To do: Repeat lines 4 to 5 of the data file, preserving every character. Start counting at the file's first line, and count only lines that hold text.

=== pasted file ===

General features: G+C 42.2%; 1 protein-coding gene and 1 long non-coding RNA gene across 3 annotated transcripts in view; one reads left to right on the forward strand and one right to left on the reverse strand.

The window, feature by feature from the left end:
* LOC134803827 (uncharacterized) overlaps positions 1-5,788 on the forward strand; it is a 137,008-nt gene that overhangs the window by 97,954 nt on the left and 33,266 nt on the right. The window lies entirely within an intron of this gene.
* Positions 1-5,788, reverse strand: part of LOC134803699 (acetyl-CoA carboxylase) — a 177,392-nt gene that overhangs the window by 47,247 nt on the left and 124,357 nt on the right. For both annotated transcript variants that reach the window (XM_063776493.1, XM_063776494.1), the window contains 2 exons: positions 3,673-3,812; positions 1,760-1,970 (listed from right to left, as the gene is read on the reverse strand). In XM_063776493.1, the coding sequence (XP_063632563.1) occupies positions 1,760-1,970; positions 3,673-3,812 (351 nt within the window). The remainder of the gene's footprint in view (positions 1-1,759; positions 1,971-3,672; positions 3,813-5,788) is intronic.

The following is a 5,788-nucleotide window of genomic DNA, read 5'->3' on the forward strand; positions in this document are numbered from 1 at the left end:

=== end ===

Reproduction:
* Positions 1-5,788, reverse strand: part of LOC134803699 (acetyl-CoA carboxylase) — a 177,392-nt gene that overhangs the window by 47,247 nt on the left and 124,357 nt on the right. For both annotated transcript variants that reach the window (XM_063776493.1, XM_063776494.1), the window contains 2 exons: positions 3,673-3,812; positions 1,760-1,970 (listed from right to left, as the gene is read on the reverse strand). In XM_063776493.1, the coding sequence (XP_063632563.1) occupies positions 1,760-1,970; positions 3,673-3,812 (351 nt within the window). The remainder of the gene's footprint in view (positions 1-1,759; positions 1,971-3,672; positions 3,813-5,788) is intronic.

The following is a 5,788-nucleotide window of genomic DNA, read 5'->3' on the forward strand; positions in this document are numbered from 1 at the left end: